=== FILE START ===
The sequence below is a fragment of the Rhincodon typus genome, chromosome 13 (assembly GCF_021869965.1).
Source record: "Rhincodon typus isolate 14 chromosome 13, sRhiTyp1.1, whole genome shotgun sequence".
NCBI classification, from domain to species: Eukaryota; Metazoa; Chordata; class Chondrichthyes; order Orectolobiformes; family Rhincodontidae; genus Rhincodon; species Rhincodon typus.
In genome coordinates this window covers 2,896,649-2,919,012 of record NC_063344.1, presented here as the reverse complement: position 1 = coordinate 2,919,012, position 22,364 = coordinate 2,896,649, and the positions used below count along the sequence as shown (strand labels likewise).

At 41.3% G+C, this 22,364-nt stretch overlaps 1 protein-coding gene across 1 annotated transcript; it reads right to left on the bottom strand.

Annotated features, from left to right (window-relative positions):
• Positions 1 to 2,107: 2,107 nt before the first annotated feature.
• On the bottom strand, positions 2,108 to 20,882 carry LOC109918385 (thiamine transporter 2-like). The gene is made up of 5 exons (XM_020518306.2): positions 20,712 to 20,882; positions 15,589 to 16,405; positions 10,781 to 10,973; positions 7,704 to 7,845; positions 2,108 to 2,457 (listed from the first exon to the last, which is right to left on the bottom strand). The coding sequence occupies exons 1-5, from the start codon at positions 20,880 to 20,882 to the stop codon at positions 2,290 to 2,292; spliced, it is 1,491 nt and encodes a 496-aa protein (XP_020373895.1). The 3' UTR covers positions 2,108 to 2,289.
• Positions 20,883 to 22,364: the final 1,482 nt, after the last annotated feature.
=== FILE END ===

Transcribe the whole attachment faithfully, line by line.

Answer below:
The sequence below is a fragment of the Rhincodon typus genome, chromosome 13 (assembly GCF_021869965.1).
Source record: "Rhincodon typus isolate 14 chromosome 13, sRhiTyp1.1, whole genome shotgun sequence".
NCBI classification, from domain to species: Eukaryota; Metazoa; Chordata; class Chondrichthyes; order Orectolobiformes; family Rhincodontidae; genus Rhincodon; species Rhincodon typus.
In genome coordinates this window covers 2,896,649-2,919,012 of record NC_063344.1, presented here as the reverse complement: position 1 = coordinate 2,919,012, position 22,364 = coordinate 2,896,649, and the positions used below count along the sequence as shown (strand labels likewise).

At 41.3% G+C, this 22,364-nt stretch overlaps 1 protein-coding gene across 1 annotated transcript; it reads right to left on the bottom strand.

Annotated features, from left to right (window-relative positions):
• Positions 1 to 2,107: 2,107 nt before the first annotated feature.
• On the bottom strand, positions 2,108 to 20,882 carry LOC109918385 (thiamine transporter 2-like). The gene is made up of 5 exons (XM_020518306.2): positions 20,712 to 20,882; positions 15,589 to 16,405; positions 10,781 to 10,973; positions 7,704 to 7,845; positions 2,108 to 2,457 (listed from the first exon to the last, which is right to left on the bottom strand). The coding sequence occupies exons 1-5, from the start codon at positions 20,880 to 20,882 to the stop codon at positions 2,290 to 2,292; spliced, it is 1,491 nt and encodes a 496-aa protein (XP_020373895.1). The 3' UTR covers positions 2,108 to 2,289.
• Positions 20,883 to 22,364: the final 1,482 nt, after the last annotated feature.